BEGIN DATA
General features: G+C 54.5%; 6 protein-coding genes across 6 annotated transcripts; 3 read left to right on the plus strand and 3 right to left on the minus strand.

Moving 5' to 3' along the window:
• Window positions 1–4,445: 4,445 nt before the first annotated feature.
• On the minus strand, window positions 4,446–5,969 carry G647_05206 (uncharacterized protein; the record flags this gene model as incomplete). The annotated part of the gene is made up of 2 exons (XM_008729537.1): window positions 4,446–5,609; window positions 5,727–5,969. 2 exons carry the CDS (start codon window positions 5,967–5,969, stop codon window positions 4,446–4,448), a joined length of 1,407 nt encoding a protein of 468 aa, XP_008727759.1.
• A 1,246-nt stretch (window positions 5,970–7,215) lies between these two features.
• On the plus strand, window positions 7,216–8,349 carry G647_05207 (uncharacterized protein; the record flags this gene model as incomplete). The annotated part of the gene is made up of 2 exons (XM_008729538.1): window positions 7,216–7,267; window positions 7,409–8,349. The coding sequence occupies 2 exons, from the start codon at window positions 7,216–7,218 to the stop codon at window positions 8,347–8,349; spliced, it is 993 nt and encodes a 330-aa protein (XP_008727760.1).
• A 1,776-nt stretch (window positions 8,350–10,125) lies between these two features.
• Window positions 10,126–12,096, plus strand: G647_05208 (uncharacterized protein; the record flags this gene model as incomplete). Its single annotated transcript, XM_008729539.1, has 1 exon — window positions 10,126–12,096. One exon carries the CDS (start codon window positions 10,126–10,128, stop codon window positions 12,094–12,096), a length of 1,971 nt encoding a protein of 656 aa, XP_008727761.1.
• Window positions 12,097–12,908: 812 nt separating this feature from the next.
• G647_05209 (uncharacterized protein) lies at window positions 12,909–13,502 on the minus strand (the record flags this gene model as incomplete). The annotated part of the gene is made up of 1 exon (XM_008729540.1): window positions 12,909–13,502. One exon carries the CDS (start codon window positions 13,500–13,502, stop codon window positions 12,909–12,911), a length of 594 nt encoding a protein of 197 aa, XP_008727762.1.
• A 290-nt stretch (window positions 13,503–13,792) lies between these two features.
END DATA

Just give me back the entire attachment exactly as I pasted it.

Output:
General features: G+C 54.5%; 6 protein-coding genes across 6 annotated transcripts; 3 read left to right on the plus strand and 3 right to left on the minus strand.

Moving 5' to 3' along the window:
• Window positions 1–4,445: 4,445 nt before the first annotated feature.
• On the minus strand, window positions 4,446–5,969 carry G647_05206 (uncharacterized protein; the record flags this gene model as incomplete). The annotated part of the gene is made up of 2 exons (XM_008729537.1): window positions 4,446–5,609; window positions 5,727–5,969. 2 exons carry the CDS (start codon window positions 5,967–5,969, stop codon window positions 4,446–4,448), a joined length of 1,407 nt encoding a protein of 468 aa, XP_008727759.1.
• A 1,246-nt stretch (window positions 5,970–7,215) lies between these two features.
• On the plus strand, window positions 7,216–8,349 carry G647_05207 (uncharacterized protein; the record flags this gene model as incomplete). The annotated part of the gene is made up of 2 exons (XM_008729538.1): window positions 7,216–7,267; window positions 7,409–8,349. The coding sequence occupies 2 exons, from the start codon at window positions 7,216–7,218 to the stop codon at window positions 8,347–8,349; spliced, it is 993 nt and encodes a 330-aa protein (XP_008727760.1).
• A 1,776-nt stretch (window positions 8,350–10,125) lies between these two features.
• Window positions 10,126–12,096, plus strand: G647_05208 (uncharacterized protein; the record flags this gene model as incomplete). Its single annotated transcript, XM_008729539.1, has 1 exon — window positions 10,126–12,096. One exon carries the CDS (start codon window positions 10,126–10,128, stop codon window positions 12,094–12,096), a length of 1,971 nt encoding a protein of 656 aa, XP_008727761.1.
• Window positions 12,097–12,908: 812 nt separating this feature from the next.
• G647_05209 (uncharacterized protein) lies at window positions 12,909–13,502 on the minus strand (the record flags this gene model as incomplete). The annotated part of the gene is made up of 1 exon (XM_008729540.1): window positions 12,909–13,502. One exon carries the CDS (start codon window positions 13,500–13,502, stop codon window positions 12,909–12,911), a length of 594 nt encoding a protein of 197 aa, XP_008727762.1.
• A 290-nt stretch (window positions 13,503–13,792) lies between these two features.